Game Review: Little Inferno

Little Inferno Artwork

It’s been many years since I first found Little Inferno through Lewis and Simon of The Yogscast as part of Honeydew’s Honey Drive way back in 2015. It has since been played millions of times and has been ported to so many other platforms! The most important question is – is it worth it? So, lets ask… 

What platform is it for? PC (Windows, Mac and Linux), WiiU, iOS and Android, Nintendo Switch

Where can I get it? Tomorrow Corporation site, Steam, Apple Spp Store, Google Play Store and Nintendo eStore.

How much is it? That depends! At the time of writing it’s £4.99 from the Apple App Store, £4.59 from the google Play Store, £8.99 through the Nintendo eStore or £7.84 (plus tip if you’re feeling generous!) on Tomorrow Corporations own website – I will say right now –  it’s worth every penny!

 This game is the literal definition of independent gaming as it was (as quoted on the Tomorrow Corporation site) “made by 3 guys, no office, no publishers, no funding”. Two of the three helped create World of Goo and Henry Hatsworth in the Puzzling Adventure and the other developed his first NES emulator before he graduated high school – so Little Inferno has some pretty interesting backing and ideas thrown into its pot. Little Inferno is a casual, adventure game and has one pure and simple goal: Burn stuff.

After the epic entrance to the, frankly, beautiful intro screen game play revolves around burning things to get money to buy more things to burn in order to keep warm in the implied endless winter. There are 99 combos you have to make from the 7 catalogues you unlock and the aim is to figure out by their weirdly cryptic name what assortment of plushies, food items and planets you would need – ‘LOLKitty’ for example being a camera and a kitty plushie. I will say however if you ever get bored of that, buying 100 ‘Tomorrow Bucks’ worth of – quote, un-quote- Tetris pieces to fill up your fireplace/screen and click-and-holding to set the whole thing ablaze is easily the new deleting-all-the-exits-and-toilets-of-your-Sims-home.

It’s an incredibly short game and I, an admittedly very slow gamer, completed all 99 combos in just over 4 hours with a little help (cough GameFAQs cough). You pretty much spend most of the game trying to figure out all 99 combos and the rest of your time buying and burning things for fun, which I did a lot because good goody goodness is it fun!

As well as the super fun, smart and entertaining puzzle game-play, there is a shockingly creepy story line that goes with it, however subtle and spread out it may be. You get most of your information through letters from three character – the lovely Miss Nancy, who’s kind and warm letters bring hope to the lonely little person’s world and the Weather Man, with his reports from the sky in his lovely weather balloon and his hope filled, warming catchphrase ‘Reporting from the Weather Balloon, over the smokestacks, over the city – The Weather Man.’. As well as the lovely words from these two, you get letters from your ‘best friend’ and neighbour, Sugar Plumps! As well as sending you presents to burn, she asks you to send her things from the catalogues.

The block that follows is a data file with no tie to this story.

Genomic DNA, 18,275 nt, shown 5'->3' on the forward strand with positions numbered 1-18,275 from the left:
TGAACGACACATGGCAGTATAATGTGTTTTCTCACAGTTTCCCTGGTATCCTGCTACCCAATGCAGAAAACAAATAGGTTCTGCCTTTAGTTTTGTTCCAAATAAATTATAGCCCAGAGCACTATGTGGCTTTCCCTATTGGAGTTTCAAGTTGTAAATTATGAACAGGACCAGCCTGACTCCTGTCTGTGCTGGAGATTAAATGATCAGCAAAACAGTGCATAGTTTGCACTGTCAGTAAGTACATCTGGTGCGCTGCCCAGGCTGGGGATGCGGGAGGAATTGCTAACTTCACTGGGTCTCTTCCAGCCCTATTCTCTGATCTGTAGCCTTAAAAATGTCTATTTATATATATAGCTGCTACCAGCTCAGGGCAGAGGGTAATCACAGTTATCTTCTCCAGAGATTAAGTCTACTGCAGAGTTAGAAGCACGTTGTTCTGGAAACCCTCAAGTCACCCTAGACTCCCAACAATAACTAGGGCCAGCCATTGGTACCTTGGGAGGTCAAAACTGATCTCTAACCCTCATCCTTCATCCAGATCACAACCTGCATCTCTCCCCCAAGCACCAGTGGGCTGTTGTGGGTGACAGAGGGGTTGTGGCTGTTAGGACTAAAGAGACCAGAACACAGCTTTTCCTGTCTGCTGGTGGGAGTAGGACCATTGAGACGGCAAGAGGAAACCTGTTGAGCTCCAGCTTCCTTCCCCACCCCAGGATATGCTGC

As it’s told, on the ‘outside world’ there has been an endless snow storm and it has been getting colder everyday for an untold number of years. Your Little Inferno Entertainment Fireplace by Tomorrow Corporation seems to be the only source of heat in this world and the letters just egg you on to learn more about the cold, outside world you’ve heard so much about. In the most fantastically epic climax, I have seen in an indie game, you finally go outside of your house where you finally see the cold, dark, snow’d town and meet your mailman who you learn delivered everything you order throughout the game loyally with ‘quick, discreet service!’ delivering each and every package and letter right to your side so that you didn’t even have to look up from your roaring fire… He’s surprisingly upbeat for a man that has to be outside in the frosty dystopian town, ending each mention of the cold with an optimistic, ‘it can’t last forever!’

The actual end of the game leaves a lot of questions unanswered and the internet has come up with a lot of sane sounding answers to them. Some say the game is a metaphor for gaming and how we all get sucked in and can’t do anything else and how it will, eventually, lead the world to ruin unless we stop and go outside sometimes. Some say it’s a metaphor for how badly we’re treating the environment and how drastic it could get. I’ve even read an article about how it’s showing how the government doesn’t tell us anything and just give us distractions (the fireplace) so we don’t see the big things going on (i.e the frozen wasteland that the world has become).

I don’t know what the answer is, and I kind of hope the developers made it that way. An unanswerable game that could have so many answers that the players will interact and discuss their ideas. Either way, the game is fantastic. It’s beautifully made and has an adorable feel and look to it along with excellent game mechanics and fun interactive storytelling. Even now going back to Little Inferno in 2017, the cute homely animation and game-play so simple it doesn’t need a tutorial Little Inferno is worth its weight in Tomorrow Bucks and earns it place in my personal ‘Feel Good Games’ list.


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